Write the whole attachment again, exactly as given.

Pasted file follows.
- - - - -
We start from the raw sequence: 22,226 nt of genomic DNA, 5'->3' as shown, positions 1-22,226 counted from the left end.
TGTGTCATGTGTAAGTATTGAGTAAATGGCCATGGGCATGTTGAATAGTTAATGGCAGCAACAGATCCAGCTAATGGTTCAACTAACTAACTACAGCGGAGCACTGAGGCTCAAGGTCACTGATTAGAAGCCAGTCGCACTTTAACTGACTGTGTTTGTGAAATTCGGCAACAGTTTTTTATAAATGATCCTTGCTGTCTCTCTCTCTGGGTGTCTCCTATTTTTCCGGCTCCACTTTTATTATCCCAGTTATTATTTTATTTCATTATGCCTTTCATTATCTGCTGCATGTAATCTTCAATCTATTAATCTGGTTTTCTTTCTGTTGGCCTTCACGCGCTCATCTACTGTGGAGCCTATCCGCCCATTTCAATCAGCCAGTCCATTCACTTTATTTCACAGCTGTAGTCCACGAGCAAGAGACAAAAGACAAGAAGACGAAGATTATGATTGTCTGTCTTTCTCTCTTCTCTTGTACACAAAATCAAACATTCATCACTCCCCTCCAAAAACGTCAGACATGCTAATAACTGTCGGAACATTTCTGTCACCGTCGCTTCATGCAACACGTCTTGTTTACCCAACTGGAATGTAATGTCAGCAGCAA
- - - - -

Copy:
We start from the raw sequence: 22,226 nt of genomic DNA, 5'->3' as shown, positions 1-22,226 counted from the left end.
TGTGTCATGTGTAAGTATTGAGTAAATGGCCATGGGCATGTTGAATAGTTAATGGCAGCAACAGATCCAGCTAATGGTTCAACTAACTAACTACAGCGGAGCACTGAGGCTCAAGGTCACTGATTAGAAGCCAGTCGCACTTTAACTGACTGTGTTTGTGAAATTCGGCAACAGTTTTTTATAAATGATCCTTGCTGTCTCTCTCTCTGGGTGTCTCCTATTTTTCCGGCTCCACTTTTATTATCCCAGTTATTATTTTATTTCATTATGCCTTTCATTATCTGCTGCATGTAATCTTCAATCTATTAATCTGGTTTTCTTTCTGTTGGCCTTCACGCGCTCATCTACTGTGGAGCCTATCCGCCCATTTCAATCAGCCAGTCCATTCACTTTATTTCACAGCTGTAGTCCACGAGCAAGAGACAAAAGACAAGAAGACGAAGATTATGATTGTCTGTCTTTCTCTCTTCTCTTGTACACAAAATCAAACATTCATCACTCCCCTCCAAAAACGTCAGACATGCTAATAACTGTCGGAACATTTCTGTCACCGTCGCTTCATGCAACACGTCTTGTTTACCCAACTGGAATGTAATGTCAGCAGCAA